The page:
All I could tell was that the nest looked empty of eggs or chicks.

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Helen had a similar result on her last visit, but obviously the adults are still hanging out there and were very defensive. There was also what looked like fresh prey in the nest which left me with an unsettled feeling. Hmm..., must go ponder this for a bit. :pacing:


I had one more morning to fill before flying off the island, hitching a ride on one of the Park flights so I could go over to Santa Cruz the next day and put our boat back in order.
So I headed back over to Verde again to scratch that bothersome itch in the back of my brain.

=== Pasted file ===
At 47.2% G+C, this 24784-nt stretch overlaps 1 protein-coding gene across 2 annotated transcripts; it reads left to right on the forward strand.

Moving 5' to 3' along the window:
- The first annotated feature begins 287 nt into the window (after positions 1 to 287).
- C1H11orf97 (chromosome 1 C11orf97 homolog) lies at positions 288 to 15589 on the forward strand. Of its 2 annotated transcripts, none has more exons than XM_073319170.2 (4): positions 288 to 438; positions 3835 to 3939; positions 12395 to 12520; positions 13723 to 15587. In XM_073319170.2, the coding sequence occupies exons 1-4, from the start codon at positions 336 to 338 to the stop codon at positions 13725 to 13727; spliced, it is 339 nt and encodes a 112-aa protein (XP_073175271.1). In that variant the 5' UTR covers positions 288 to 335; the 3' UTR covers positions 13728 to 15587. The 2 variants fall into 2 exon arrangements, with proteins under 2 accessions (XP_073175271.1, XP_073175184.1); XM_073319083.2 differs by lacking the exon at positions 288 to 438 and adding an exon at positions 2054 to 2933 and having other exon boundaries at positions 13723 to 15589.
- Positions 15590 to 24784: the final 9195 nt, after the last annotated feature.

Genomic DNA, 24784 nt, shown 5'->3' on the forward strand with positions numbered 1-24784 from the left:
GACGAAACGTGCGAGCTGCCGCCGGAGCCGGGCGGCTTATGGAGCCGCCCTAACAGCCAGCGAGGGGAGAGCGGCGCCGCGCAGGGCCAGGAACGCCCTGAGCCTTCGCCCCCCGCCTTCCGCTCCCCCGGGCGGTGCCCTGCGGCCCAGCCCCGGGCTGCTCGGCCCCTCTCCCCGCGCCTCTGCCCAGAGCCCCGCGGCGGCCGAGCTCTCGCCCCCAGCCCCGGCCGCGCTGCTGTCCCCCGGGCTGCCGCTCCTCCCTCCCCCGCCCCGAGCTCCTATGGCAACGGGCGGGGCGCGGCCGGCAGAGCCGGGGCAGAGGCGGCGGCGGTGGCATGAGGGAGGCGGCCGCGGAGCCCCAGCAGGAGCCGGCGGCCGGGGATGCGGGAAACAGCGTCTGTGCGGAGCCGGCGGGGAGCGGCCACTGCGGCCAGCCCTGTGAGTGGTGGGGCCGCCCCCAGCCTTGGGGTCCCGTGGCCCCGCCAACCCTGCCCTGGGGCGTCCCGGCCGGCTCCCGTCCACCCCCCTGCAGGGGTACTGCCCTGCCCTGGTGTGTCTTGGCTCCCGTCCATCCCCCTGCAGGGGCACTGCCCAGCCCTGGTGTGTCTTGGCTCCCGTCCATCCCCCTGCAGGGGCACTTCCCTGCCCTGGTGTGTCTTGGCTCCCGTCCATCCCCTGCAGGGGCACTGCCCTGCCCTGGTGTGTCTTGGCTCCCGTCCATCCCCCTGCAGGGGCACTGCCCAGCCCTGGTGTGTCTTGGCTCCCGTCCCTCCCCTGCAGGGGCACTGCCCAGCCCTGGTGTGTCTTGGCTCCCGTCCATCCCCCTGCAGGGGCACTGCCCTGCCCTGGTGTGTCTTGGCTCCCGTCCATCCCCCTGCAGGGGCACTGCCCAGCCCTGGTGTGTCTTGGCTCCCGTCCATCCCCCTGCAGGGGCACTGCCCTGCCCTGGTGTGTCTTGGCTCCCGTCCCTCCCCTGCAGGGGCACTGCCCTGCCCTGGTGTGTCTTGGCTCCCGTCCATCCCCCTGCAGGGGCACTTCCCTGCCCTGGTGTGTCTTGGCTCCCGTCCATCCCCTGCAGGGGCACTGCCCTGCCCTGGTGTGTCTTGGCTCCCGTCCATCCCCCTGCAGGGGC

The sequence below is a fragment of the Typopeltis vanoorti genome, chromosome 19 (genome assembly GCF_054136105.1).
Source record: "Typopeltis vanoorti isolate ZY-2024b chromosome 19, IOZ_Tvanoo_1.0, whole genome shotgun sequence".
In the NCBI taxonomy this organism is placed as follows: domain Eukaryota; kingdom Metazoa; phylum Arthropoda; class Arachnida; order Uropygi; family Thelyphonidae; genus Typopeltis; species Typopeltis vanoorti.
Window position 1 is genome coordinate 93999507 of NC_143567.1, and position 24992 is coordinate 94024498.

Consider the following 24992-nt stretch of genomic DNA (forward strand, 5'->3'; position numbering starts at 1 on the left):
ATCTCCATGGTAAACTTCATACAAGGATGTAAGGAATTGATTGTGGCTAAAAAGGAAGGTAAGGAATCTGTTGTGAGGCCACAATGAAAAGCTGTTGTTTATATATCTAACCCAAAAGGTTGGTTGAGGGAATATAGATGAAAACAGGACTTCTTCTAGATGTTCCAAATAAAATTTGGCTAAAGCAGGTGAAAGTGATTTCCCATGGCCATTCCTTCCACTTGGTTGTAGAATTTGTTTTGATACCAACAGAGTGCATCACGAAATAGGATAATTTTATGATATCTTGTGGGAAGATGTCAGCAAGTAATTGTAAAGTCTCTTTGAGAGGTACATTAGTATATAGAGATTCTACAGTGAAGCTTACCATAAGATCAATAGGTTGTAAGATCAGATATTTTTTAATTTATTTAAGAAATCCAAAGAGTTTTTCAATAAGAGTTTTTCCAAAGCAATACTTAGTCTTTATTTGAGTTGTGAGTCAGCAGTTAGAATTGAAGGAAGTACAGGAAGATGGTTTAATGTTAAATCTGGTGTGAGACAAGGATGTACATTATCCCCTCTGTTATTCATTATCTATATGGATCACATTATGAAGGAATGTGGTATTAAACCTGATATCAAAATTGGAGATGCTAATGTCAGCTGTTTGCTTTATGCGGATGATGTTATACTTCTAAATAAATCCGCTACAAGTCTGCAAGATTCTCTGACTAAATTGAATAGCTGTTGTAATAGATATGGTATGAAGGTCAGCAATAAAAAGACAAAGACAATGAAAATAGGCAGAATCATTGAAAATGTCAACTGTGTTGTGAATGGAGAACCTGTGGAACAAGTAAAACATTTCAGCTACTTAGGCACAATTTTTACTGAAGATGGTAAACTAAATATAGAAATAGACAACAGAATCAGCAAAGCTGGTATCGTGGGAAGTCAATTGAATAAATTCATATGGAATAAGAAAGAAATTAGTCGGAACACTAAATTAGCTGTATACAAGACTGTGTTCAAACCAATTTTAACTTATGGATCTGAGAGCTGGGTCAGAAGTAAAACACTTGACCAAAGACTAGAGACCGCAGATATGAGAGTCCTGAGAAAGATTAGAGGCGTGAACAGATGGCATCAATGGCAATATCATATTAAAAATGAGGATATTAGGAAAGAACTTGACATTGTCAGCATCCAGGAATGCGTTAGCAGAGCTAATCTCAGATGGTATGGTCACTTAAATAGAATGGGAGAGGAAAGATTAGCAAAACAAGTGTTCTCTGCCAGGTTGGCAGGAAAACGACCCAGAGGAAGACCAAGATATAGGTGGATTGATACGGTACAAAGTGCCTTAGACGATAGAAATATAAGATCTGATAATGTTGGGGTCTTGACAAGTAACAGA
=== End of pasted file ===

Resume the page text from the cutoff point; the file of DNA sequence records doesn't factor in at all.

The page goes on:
Again I failed at my “Ninja-crawl”, but at least this time I did see one of the birds perched at the edge of the nest, very briefly. Then they took up telling me to get lost again.

Posted Image ..... Things were looking much as they did the previous visit ..... Posted Image

… and I wasn't enjoying being the object of so much displeasure, despite the photo ops. Posted Image

But there appeared to be even more prey in the nest this time?!?

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Had to move around a bit more even though I didn't want to spend any more time there than absolutely needed..., and then... :)

.................................Posted Image ... Only saw the one, but maybe another one hiding?

We'll leave them be until the Lopez banding.








(Pictures courtesy of Don, Helen, Kim and /or IWS Crew)

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AND ... WHAT'S THE NEWS FROM ANACAPA & SANTA CRUZ ISLANDS?